Putting the Patients First
A charter of rights for Hospital patients access to Hospital services.
- You have the right in a medical emergency to be admitted immediately to hospital. In cases other than in an emergency, you will be placed on a waiting list if you cannot be admitted to hospital immediately.
- If you are on a waiting list and are concerned about your condition, you should consult your family doctor who can then request that your condition be reviewed by your hospital consultant.
- Where a recommended medical procedure is not available at the hospital, you will have the right to ask your Hospital consultant to transfer you elsewhere, to where the procedure is available.
- You have the right, should your admission be cancelled by the Hospital, to receive adequate and timely notice of such cancellation. However, in exceptional cases arising from emergency pressures or staff illnesses, your operation may have to be cancelled at very short notice. In these circumstances, the Hospital will make every effort to contact you in advance.
- You have the right, in the event of cancellation, to be given a new appointment for an early date and to be treated on a priority basis.
- You have the right, when the family doctor refers you to hospital for an out-patient appointment, to:
- receive confirmation within a reasonable time of the date of your first appointment
- be given an individual appointment time
- be seen by a consultant or senior doctor on your first appointment.
If you feel your condition has not improved, you should consult your family doctor who can, if necessary, take up the matter with the Hospital.
- You have the right, should your appointment at an out-patient department be cancelled by the Hospital, to receive adequate and timely notice of such cancellation and to be given a new appointment on a priority basis.
- You have the right to be treated in a courteous manner at all times by every member of the Hospital staff.
- You have the right to receive visits from your relatives and friends, including children. The Hospital must ensure that visiting arrangements are flexible, consistent with the nature of your illness and the needs of other patients.
- You have the right to be treated with respect for your religious and philosophical beliefs.
- You have the right to have your privacy respected, especially when the nature of your clinical condition is being discussed with you or your relatives by Hospital staff.
Information concerning your treatment
- You have the right to be informed of the name of the consultant under whose care you are being placed, and, if you are to be referred to another consultant, you have the right to be informed of the reasons for such referral.
- You have the right to be informed of the nature of your illness or condition in language which you can fully understand, and to be informed concerning:
- the results of your tests and x-rays;
- the purpose, method, likely duration and expected benefit of the proposed treatment;
- alternative forms of treatment;
- possible pain or discomfort, risk and side-effects of the proposed treatment.
Consent to treatment
- Generally, treatment should only be given to a patient with his or her informed consent or, in the case of a child, the consent of a parent or guardian. You may request the presence of a person or persons of your choosing during the procedure for granting consent. The consent form you are asked to sign should clearly state the nature of the procedures to be undertaken.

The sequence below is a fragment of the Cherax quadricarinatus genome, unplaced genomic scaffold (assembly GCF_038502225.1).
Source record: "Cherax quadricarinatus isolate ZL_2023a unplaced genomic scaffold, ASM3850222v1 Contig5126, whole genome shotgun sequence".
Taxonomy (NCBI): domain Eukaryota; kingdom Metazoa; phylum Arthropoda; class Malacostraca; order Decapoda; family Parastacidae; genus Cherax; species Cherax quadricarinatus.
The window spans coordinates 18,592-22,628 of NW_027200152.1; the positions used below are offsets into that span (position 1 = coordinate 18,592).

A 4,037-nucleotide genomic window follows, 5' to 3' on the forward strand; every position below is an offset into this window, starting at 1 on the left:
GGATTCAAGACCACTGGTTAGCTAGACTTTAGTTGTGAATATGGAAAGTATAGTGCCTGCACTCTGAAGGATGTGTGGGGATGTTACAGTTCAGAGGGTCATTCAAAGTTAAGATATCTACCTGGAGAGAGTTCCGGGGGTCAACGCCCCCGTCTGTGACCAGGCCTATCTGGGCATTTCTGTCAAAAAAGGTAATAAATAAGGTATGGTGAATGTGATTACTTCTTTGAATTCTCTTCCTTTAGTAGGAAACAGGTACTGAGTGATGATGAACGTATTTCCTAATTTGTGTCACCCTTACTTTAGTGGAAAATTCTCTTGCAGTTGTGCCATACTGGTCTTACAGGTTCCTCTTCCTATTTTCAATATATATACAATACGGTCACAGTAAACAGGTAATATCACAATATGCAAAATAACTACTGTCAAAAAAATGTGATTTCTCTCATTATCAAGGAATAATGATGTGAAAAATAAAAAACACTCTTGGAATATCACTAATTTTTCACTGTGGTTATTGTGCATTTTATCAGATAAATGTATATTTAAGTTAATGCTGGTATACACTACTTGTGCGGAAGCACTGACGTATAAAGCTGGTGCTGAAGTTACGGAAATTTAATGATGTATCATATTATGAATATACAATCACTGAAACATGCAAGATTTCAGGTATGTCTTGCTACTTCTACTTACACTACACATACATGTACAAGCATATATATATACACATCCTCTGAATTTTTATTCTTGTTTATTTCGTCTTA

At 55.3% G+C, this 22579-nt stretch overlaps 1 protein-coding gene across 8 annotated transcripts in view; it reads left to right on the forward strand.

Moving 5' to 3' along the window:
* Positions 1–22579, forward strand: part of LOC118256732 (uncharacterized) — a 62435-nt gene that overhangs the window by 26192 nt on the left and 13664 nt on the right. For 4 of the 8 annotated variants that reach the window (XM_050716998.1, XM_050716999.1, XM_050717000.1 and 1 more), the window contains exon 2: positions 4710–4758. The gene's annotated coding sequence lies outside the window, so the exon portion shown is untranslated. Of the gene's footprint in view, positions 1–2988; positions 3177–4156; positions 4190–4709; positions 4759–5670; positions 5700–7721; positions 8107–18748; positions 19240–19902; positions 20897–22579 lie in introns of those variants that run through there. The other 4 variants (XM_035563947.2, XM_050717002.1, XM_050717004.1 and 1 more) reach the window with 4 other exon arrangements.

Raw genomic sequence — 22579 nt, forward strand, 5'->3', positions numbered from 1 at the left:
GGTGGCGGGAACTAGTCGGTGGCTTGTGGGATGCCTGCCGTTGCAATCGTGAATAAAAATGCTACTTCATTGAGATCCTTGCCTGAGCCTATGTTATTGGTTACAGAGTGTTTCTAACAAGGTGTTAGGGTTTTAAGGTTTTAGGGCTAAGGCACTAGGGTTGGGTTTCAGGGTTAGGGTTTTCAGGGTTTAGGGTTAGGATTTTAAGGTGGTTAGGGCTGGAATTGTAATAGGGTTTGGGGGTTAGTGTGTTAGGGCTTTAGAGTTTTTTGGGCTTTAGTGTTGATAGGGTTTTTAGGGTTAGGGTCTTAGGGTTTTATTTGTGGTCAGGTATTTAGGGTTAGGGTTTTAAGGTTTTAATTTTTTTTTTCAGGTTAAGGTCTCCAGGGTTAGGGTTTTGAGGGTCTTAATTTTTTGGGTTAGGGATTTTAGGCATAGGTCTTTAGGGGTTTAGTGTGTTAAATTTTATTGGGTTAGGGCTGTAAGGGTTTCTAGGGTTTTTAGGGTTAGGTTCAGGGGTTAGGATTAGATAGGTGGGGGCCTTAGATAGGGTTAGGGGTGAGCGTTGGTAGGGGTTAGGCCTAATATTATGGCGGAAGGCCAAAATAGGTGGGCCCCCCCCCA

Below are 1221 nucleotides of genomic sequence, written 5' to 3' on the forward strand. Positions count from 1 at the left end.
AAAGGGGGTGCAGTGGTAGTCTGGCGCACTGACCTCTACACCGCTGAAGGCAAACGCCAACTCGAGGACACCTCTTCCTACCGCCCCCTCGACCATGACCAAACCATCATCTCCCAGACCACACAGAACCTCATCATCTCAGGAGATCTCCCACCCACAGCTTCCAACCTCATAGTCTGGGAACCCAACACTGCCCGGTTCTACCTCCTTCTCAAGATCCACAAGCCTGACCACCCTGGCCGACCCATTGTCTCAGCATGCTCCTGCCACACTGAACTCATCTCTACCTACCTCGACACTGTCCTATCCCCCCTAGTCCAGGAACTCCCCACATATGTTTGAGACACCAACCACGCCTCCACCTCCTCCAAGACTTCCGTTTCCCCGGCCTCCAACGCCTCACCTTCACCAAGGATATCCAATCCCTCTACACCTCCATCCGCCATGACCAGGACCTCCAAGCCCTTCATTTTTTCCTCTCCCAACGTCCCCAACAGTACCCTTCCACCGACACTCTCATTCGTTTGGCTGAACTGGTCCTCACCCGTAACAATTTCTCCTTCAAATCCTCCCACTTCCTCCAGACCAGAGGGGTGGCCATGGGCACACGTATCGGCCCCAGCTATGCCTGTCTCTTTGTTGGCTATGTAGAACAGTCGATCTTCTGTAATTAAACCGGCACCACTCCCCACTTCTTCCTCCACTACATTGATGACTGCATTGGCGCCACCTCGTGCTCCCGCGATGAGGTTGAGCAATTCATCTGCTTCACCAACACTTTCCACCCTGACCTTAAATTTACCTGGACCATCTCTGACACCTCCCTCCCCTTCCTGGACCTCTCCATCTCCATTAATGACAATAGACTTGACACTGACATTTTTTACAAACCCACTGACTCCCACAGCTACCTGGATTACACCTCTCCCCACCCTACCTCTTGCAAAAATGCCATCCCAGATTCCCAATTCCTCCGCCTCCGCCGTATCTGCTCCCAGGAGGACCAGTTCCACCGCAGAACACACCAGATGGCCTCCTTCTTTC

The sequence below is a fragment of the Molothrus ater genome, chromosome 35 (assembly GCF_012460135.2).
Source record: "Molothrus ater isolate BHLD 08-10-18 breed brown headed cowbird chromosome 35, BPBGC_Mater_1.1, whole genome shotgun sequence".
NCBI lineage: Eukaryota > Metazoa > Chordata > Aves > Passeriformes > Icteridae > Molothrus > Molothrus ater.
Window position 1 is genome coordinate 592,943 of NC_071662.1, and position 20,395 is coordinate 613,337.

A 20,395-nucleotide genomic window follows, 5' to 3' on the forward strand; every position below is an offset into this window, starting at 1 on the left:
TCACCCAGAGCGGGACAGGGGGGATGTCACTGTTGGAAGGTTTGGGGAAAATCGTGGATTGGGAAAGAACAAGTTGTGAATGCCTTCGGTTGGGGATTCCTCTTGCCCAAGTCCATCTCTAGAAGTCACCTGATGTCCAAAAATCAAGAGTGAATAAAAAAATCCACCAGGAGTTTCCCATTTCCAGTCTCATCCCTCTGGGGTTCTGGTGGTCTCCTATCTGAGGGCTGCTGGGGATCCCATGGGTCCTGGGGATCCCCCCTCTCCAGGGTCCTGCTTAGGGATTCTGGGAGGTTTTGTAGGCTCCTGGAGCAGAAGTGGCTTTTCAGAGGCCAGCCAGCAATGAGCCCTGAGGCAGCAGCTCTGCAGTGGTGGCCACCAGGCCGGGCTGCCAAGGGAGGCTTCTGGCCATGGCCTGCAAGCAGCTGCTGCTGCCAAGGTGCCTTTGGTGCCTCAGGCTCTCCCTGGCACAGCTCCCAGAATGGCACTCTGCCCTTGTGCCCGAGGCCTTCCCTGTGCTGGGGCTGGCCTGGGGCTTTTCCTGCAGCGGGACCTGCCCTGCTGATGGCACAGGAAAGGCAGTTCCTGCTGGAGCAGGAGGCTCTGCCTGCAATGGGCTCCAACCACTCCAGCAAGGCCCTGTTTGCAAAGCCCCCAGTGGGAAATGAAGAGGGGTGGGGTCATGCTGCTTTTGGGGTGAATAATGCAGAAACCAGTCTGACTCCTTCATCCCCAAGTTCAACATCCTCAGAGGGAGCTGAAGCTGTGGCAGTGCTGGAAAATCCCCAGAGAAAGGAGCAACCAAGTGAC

- Only in cases where a patient lacks the capacity to give or withhold consent, and where a qualified medical doctor determines that treatment is urgently necessary in order to prevent immediate harm, may treatment be given without informed consent.
- You have the right to total confidentiality in respect of your medical records.
- You have the right to request the Hospital to make details of your relevant medical records available to you. Hospitals will normally meet your wishes in this regard, except where it would be considered that this would cause serious harm to your physical or mental health.
- In such circumstances, the information may be communicated through a health professional, normally your family doctor.
Teaching and research
- You have the right to refuse to participate in the teaching of medical students by your consultant. Your permission must be sought before a consultant can involve you in the teaching of students. If possible, your co-operation is important in view of the need to ensure that future doctors obtain the best possible training.
- You have the right to refuse to take part in any clinical trials or research concerning the use of new drugs or medical devices. Clinical trials and experimental treatment should never be carried out without your informed consent being obtained by the Hospital or medical personnel.
- You have the right on your discharge from hospital to have yourself and your family doctor informed of the nature of your condition, the treatment you received while in hospital, the meditation required by you, and the arrangements for any further attendance at the hospital.
- You have the right to complain about any aspect of hospital service, to have the complaint investigated, and to be informed of the outcome as soon as possible.
- Your hospital has detailed complaint procedures in place and should publicise these prominently throughout the hospital, together with the name and telephone number of the Hospital’s designated Complaints Officer.
- You have the right, where your complaint is not resolved to your satisfaction, to have the matter referred to the Hospital’s Complaints Committee.
- The Hospital’s complaints procedures are without prejudice to your statutory rights to complain to the Ombudsman, the Medical Council, or An Bord Altranais (The Nursing Board).